Indonesia Expat
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Secrets to Indonesian Cooking

Indonesian cooking
Secrets to Indonesian Cooking

Travelling to a new area means exploring; nature, the culture, and most importantly, the food. Indonesia is known to be home to 1,300 ethnic groups.

There’s Padangnese, Sundanese, Betawinese, Balinese, Javanese, and so many more. Not to mention, Indonesia is home to huge varieties of spices. Imagine all of the food inspiring the delectable delicacies Indonesia has today.

Making your own Indonesian, home-cooked meals is quite troublesome, confusing, and at times challenging. Where to start? Indonesia culinary expert and Gastronomy Consultant William Wongso can get you kicked off.

William, 73, didn’t dive into the culinary industry as others did by attending culinary school. He learned everything he knows firsthand. He used to study communications and worked in a radio station in Surabaya prior to opening his bakery in 1977. This was when the course of his life changed. He still didn’t attend culinary school but decided to learn hands-on from experts in Europe.

“I didn’t have the opportunity to go for the academic route. I opened the bakery so there was no way I would leave my business,” he pointed out.

He spent almost every year of the early 1980s travelling around Europe for four months, collecting culinary-based knowledge and essentially, tasting. William believes tasting is number one – great exposure to all kinds of meals.

William Wongso with Gordon Ramsay

“In Germany, I tasted all kinds of bread, from industrial to artisan, before I started my training so that I could know the taste factors and profiles. This helped me acknowledge different breads and their textures, flavours, aromas, and other aspects, in advance,” he explained.

It’s been at least 20 years since William dived into Indonesian cuisine after learning Western, Japanese, and a bit of Chinese and Korean cooking. While travelling around the world, it hit him: every country, every city, he’s been to tries preserving their food culture for the next generation. “It’s different in Indonesia. Everybody takes the food culture for granted – no offence,” he stated. “I’m Indonesian and I love Indonesian cuisine. I want to preserve it. I’d also like this country to preserve its heritage for the next generation.”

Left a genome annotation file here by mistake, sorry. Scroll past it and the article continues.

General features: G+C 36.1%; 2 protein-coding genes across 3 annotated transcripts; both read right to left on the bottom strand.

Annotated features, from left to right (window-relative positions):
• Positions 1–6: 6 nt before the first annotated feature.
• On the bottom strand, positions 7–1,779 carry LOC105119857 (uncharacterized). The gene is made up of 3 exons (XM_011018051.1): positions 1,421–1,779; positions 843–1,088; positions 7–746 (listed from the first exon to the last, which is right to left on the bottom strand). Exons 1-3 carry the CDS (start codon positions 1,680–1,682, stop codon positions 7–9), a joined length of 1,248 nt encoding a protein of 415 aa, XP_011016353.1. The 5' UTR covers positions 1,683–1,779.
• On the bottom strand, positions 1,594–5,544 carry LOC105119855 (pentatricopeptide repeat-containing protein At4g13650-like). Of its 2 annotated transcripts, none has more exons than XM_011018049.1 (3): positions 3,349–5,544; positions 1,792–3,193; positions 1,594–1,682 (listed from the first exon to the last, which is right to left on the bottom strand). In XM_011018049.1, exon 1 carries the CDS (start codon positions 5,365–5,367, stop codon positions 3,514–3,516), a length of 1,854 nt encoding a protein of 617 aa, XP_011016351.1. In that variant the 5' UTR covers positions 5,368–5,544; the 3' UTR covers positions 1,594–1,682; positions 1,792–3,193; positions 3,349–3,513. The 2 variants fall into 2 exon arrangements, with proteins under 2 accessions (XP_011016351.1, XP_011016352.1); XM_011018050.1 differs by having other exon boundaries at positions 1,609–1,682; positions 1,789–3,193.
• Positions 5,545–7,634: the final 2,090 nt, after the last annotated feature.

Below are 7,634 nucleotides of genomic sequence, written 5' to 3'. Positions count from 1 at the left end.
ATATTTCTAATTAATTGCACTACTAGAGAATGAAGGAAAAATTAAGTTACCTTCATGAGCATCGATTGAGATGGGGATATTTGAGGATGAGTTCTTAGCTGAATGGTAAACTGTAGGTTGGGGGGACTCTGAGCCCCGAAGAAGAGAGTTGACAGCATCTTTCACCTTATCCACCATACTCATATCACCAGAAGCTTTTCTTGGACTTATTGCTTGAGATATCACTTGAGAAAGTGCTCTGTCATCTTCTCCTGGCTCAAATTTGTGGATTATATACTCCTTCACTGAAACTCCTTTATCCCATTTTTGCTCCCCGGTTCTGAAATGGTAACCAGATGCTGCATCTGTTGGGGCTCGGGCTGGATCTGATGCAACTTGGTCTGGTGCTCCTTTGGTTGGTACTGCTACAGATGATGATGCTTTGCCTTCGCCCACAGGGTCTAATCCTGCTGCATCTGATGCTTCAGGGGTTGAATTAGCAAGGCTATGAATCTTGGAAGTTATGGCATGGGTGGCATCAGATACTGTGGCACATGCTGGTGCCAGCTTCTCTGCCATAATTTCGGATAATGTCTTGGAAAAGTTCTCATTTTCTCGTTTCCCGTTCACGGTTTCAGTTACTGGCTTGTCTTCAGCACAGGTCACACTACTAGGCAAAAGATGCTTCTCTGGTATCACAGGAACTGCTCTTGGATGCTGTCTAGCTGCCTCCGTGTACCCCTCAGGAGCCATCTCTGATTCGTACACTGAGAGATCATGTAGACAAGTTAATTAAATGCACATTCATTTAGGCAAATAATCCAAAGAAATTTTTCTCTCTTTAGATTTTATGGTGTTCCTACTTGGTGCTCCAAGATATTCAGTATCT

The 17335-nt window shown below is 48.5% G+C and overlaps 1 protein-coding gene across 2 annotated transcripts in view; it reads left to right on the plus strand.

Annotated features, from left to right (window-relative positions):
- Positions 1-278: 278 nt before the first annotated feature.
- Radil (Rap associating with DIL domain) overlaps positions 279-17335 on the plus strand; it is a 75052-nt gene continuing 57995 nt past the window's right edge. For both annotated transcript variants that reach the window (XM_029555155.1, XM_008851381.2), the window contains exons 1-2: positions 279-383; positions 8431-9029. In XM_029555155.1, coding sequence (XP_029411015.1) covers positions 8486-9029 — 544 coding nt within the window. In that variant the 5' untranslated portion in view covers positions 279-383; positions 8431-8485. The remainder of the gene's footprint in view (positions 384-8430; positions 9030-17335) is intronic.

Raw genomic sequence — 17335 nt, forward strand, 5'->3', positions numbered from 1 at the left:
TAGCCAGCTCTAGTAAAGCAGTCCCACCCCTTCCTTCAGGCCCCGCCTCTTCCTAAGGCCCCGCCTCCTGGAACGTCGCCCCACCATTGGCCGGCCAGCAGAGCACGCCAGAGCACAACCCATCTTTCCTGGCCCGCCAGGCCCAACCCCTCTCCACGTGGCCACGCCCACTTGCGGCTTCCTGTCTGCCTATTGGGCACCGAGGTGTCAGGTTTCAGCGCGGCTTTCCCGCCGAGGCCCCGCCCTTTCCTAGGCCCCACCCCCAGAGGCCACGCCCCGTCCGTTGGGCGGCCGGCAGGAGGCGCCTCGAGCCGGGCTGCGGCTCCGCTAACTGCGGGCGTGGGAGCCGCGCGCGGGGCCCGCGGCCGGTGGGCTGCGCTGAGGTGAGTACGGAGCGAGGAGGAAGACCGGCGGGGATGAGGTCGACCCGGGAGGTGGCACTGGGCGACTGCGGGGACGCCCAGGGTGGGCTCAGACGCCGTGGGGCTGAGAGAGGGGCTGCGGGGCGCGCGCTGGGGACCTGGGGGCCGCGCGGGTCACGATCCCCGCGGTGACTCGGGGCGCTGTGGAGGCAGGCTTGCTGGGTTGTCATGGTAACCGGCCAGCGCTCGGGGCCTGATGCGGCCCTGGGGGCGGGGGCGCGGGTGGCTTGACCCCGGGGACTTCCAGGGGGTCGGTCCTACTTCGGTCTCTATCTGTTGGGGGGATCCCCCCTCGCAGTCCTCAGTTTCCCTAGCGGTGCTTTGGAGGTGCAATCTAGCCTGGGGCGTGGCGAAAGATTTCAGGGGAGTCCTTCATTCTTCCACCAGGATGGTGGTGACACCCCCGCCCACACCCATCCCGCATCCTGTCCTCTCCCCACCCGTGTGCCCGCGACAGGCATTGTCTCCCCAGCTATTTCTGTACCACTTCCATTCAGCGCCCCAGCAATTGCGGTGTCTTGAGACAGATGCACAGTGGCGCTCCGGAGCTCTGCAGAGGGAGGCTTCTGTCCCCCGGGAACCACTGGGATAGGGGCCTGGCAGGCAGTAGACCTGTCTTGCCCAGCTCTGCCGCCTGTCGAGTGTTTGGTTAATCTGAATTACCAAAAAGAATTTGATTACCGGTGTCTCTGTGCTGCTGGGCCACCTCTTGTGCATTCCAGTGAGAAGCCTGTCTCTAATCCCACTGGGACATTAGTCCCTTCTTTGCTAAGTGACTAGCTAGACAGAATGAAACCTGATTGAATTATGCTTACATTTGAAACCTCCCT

The new generation is noticeably having trouble learning to cook, especially Indonesian cuisine because it’s not easy to learn directly from the foods’ origins. Learning can be hefty. To William, being comfortable in the kitchen won’t be accomplished until one learns the authenticity and taste of the food right on the spot of where the food originates. “As I always say, you can Google everything but you can’t Google taste. How can you learn cooking from Google? The taste won’t come out,” he noted. Anyone keen to learn cooking should travel, spend some time, and meet the right people at the food’s origin, which is often too demanding. “A chef has to be an all-rounder; a conductor, a creator, a knowledgeable, and have great communication and management skills. It’s not a matter of just having cooking experience,” he explained.

To say Indonesian food is incorrect. According to William, Indonesian cuisine comprises regional cooking that’s very indigenous in all aspects influenced by local cultural beliefs, the economy, geographic location, and history. “I enjoy tasting regional cooking because every profile is different,” he said. Food cultures around the world are formed because of newcomers introducing their cultures. This is the same case as Indonesia due to Indian, Chinese, Arab, Portuguese, Dutch, British, and Japanese settlers over the centuries. What exactly are the secrets to Indonesian cooking? William gushed, “There are no secrets; you have to learn from the experts because it’s a matter of taste and ingredients.”

William Wongso in action

A newbie cook needs to have intention. Is it because you want to seriously learn or merely want to cook? It’s best to learn thoroughly but it depends on the location. For instance, in Java. This highly populated Indonesian island has different specialties according to the region; West, Central, DI Yogyakarta, and East. Again, William suggests that beginners learn from experts and do a lot of tasting. Googling recipes is great too, but keep in mind the practical aspect because one should understand the temperature and timing.